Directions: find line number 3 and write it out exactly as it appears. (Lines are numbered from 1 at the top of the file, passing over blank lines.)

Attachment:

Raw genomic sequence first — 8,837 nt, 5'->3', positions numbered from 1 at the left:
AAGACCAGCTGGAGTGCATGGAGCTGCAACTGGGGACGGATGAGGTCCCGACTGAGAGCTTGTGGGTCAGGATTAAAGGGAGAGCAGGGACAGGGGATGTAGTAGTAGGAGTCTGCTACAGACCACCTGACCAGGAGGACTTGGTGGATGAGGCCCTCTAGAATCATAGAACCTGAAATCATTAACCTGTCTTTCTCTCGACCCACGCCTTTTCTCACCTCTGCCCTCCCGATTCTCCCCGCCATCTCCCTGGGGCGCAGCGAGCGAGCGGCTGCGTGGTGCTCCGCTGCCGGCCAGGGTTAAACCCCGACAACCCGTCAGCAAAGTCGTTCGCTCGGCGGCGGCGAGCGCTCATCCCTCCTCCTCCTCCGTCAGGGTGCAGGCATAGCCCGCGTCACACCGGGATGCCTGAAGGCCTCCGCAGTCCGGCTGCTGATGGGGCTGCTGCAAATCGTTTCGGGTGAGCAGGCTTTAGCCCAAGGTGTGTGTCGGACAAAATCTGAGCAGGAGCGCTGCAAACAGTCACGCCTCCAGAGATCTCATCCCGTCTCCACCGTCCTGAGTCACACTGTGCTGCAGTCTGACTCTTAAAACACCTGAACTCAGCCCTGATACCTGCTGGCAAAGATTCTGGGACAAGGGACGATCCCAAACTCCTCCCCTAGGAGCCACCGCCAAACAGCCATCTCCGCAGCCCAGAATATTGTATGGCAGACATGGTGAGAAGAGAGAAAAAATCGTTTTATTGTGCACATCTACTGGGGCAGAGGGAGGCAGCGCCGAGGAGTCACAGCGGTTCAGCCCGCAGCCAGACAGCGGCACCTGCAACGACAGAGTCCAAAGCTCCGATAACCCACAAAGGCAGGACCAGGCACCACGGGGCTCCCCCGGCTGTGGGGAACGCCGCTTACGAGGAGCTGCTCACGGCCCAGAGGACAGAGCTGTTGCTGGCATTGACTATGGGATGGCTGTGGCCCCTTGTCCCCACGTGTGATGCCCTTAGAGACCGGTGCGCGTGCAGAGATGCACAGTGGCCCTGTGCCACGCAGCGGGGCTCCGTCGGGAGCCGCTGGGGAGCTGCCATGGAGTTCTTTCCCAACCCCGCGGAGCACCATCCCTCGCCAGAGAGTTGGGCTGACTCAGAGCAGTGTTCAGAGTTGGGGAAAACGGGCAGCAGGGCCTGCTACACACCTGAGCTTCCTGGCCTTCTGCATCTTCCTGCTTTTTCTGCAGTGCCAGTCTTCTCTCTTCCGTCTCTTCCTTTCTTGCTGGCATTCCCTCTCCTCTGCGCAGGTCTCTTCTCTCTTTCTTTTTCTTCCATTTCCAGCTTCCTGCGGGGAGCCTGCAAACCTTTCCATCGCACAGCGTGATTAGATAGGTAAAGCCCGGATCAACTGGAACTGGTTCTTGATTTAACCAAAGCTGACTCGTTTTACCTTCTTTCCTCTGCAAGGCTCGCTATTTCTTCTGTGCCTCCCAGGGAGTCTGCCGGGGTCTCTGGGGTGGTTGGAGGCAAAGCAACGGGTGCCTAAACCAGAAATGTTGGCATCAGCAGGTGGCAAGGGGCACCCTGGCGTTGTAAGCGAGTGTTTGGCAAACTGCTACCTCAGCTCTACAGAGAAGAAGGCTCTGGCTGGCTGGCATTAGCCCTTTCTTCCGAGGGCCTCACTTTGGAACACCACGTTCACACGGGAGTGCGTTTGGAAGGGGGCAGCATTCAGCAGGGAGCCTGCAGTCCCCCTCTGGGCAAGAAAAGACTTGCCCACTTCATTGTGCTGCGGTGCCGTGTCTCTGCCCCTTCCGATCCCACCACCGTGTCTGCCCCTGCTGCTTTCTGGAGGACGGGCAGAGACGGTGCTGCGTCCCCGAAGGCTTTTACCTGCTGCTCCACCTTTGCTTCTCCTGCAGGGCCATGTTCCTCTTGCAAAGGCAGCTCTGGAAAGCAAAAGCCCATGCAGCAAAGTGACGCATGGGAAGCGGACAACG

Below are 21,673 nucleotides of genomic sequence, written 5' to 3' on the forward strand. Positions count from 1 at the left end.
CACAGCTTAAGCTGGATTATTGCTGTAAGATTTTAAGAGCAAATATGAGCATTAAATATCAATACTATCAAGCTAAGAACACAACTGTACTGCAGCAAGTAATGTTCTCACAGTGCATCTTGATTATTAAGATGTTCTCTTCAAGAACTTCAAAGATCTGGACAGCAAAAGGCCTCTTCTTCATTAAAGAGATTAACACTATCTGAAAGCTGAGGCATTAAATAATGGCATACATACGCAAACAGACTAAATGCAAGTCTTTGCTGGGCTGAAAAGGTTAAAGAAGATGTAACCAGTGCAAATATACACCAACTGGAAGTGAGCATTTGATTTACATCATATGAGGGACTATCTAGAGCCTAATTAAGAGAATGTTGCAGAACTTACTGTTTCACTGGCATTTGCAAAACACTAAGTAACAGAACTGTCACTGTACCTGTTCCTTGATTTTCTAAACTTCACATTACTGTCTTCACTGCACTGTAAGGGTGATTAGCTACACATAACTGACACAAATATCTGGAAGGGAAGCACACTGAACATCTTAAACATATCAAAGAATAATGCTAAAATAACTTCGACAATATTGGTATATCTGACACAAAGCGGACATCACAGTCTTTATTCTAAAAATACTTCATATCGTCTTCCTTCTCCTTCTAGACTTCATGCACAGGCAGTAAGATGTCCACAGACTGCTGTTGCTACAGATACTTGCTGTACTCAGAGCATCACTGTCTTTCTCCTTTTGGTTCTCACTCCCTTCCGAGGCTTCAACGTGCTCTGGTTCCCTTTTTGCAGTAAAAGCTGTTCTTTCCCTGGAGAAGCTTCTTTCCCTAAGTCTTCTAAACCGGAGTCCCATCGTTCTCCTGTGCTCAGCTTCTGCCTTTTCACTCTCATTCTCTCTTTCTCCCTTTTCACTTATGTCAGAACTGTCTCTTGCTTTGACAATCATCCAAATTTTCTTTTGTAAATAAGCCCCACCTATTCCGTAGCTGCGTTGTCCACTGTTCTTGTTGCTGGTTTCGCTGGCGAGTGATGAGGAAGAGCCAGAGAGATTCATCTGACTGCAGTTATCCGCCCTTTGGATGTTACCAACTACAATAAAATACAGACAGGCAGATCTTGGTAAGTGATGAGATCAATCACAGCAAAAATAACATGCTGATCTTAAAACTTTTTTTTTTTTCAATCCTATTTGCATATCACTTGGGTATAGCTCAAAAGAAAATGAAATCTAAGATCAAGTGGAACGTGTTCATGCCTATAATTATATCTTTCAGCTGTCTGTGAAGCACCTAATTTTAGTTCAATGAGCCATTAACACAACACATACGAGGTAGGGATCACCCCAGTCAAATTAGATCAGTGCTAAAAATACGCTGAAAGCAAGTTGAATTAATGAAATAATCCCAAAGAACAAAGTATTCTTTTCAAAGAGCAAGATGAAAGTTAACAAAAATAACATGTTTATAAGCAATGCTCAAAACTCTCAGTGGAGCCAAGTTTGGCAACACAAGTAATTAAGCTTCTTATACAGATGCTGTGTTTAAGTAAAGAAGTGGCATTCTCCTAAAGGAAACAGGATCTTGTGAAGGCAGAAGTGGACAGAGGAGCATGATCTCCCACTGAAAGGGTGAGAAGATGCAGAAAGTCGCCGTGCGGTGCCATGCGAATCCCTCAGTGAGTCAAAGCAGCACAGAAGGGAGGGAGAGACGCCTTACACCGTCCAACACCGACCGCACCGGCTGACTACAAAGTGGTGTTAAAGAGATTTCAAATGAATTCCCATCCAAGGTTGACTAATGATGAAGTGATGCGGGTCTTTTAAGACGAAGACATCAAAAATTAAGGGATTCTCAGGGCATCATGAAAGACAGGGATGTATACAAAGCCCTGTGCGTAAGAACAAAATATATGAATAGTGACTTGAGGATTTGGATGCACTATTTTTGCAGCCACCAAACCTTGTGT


Below are 21,673 nucleotides of genomic sequence, written 5' to 3' on the forward strand. Positions count from 1 at the left end.